Everyone knows what to expect from a TV period drama: fancy houses, fancy corsets, fancy horses. Oh, and lots of very fancy CGI.
Indeed, just because Amazon and ITV's new version of Vanity Fair, William Makepeace Thackeray's classic Victorian novel, doesn't feature superheroes or spaceships or other fantasy spectacle, that doesn't mean it can't benefit from the latest movie magic.
Whether it's making locations look beautifully period-appropriate or re-creating the Battle of Waterloo, the seven episode series features some 350 shots enhanced with digital visual effects (aka computer-generated imagery, or CGI).
The task, says Technicolor creative director Gary Brown, was "Herculean".
I caught up by phone with Brown, who spoke from Technicolor's London office, to find out more about the company's visual effects for Vanity Fair, which debuts Sunday 2nd September.
Q: Viewers might not expect digital visual effects in a period story. What kind of shots did you work on?
Brown: The majority of the work in period drama is trying to create that old-fashioned look. England is blessed with lots of ancient locations -- and there's always some monstrosity right next to them. So we do an awful lot of cleaning up or extending the set in period dramas, as well as all the boring stuff like taking out aerials and satellite dishes.
And then there's a few big set pieces in Vanity Fair, like the Battle of Waterloo. In Episode 1 they go to a place called the Vauxhall Pleasure Gardens, which was the hedonistic place of London, the place where you'd completely let your hair down, see the freaks, party and go off into the bushes and do lots of sordid things. James really wanted to open up that as a spectacle and do this kind of big one-shot wonder. We start, and we don't cut for another minute as you follow the actors through the party area. They seamlessly arrive at a point where they walk into a basket under a balloon and they rise up over the Vauxhall Pleasure Gardens and see all the mayhem below. You read that [in the script] and think that's lovely, it's something we can properly design and flex our creative muscle.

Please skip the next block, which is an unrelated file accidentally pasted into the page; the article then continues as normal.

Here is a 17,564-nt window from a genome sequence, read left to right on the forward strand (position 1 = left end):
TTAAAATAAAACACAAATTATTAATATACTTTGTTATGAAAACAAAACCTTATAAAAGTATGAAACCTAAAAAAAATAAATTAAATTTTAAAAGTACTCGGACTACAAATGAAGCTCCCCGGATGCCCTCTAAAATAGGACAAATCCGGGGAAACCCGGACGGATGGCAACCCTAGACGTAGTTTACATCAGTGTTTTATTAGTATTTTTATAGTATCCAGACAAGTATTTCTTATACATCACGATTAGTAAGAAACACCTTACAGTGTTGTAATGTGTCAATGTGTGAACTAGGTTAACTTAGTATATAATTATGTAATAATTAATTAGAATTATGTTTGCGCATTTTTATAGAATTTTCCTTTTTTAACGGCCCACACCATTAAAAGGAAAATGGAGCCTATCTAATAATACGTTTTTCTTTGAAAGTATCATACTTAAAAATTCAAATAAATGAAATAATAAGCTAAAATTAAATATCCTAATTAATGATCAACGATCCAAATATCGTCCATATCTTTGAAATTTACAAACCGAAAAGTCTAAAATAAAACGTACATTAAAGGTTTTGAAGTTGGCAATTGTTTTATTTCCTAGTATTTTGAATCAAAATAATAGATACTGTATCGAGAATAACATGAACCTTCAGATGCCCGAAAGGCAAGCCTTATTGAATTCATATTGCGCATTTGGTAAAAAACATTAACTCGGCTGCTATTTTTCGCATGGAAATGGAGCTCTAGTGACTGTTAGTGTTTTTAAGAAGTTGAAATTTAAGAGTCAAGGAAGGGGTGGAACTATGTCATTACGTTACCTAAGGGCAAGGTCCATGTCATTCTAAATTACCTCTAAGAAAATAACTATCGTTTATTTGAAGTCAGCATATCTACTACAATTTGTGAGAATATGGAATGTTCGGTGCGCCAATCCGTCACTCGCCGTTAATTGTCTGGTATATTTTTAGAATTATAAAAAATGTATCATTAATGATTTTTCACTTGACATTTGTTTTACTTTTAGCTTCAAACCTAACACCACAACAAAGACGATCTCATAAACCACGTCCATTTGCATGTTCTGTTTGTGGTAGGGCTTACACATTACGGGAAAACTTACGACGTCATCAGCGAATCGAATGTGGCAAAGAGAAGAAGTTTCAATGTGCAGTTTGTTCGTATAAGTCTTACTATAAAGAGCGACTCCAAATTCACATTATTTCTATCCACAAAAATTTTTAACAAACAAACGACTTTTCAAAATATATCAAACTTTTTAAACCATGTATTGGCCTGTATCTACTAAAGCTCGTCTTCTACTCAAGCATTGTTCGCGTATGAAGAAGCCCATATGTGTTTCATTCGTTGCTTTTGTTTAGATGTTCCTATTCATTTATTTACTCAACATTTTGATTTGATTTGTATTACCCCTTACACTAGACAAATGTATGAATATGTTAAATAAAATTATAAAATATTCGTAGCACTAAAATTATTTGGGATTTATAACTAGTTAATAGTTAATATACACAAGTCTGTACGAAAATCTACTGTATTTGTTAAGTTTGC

Not only did we take out modern buildings at that particular location, but we added hundreds and hundreds of people, monkeys and tightrope-walkers, and fire jugglers into the melee. When the actors walk into the balloon and the balloon goes into the air, that was actually a really complicated stitch together of two completely different shots. In the old days we might ask [the director] to just put the camera down on a tripod and not move it, and then we'll put the visual effects in, nice and easy. Nowadays we have the ability to track the camera in a very sophisticated way, so you can say to the director and the filmmakers, Go on then, go for it and we'll put whatever you want in there. It will take longer, and it will be more expensive -- a shot like that could be with an artist or two in our building for anything up to six weeks to two months -- but every now and then a sequence like the pleasure gardens is absolutely worth it.
Before even sitting down at a computer, how do you prepare for visual effects while shooting on set?
Brown: At the moment where they're getting in the balloon I needed a green screen, but the steadicam operator is pointing the camera all around, so it's not as if I can put a green screen up, because it's going to be in-shot. So we actually had a couple of guys lying on the floor with a green screen, and as soon as the camera was past them, we went, Go! And they just jumped up and pulled the green screen into frame.
How did you plan the re-creation of the Battle of Waterloo?
Brown: The scale of it was huge, but it was tightly storyboarded, so we knew what we were trying to achieve. We [chose] a couple of fields just outside Reading, and when we came back to it, it was like a festival. There were huge marquees everywhere with hundreds of people being put into costume. We were wandering around with our bacon butties first thing in the morning, and you've got a line of about 30 English soldiers in costume, getting blood thrown over them, putting soil over them; they get their rifles and off they go.